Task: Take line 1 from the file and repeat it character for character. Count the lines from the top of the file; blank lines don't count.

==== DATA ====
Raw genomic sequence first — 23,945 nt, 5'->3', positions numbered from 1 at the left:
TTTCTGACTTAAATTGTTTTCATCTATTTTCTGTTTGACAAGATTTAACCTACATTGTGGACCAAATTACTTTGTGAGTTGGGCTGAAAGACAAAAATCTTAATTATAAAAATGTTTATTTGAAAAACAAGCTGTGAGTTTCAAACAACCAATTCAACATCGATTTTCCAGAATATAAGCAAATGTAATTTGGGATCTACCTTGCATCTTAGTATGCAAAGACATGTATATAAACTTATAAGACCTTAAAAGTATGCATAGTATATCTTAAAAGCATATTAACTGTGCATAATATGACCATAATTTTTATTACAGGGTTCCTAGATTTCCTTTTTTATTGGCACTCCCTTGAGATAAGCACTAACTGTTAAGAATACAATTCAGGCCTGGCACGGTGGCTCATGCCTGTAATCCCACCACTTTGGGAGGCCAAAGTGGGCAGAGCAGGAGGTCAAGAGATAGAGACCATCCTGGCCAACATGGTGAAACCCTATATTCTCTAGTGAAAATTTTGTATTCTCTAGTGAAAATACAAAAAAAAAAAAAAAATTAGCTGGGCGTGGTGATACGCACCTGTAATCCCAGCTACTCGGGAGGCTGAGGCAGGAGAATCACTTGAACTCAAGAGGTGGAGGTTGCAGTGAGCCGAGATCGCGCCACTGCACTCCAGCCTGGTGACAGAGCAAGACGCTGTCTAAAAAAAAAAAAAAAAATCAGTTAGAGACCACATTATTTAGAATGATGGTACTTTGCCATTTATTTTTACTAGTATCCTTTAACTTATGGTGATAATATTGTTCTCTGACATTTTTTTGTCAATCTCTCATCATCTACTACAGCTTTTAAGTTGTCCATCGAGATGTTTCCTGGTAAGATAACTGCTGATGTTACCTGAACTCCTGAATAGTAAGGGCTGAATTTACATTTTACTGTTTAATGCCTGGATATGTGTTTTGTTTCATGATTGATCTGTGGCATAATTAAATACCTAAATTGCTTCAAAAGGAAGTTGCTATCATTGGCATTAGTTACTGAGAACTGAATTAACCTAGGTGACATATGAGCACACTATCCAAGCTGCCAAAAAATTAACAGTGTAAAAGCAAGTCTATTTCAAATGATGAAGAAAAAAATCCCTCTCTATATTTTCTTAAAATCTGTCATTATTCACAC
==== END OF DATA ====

Raw genomic sequence first — 23,945 nt, 5'->3', positions numbered from 1 at the left: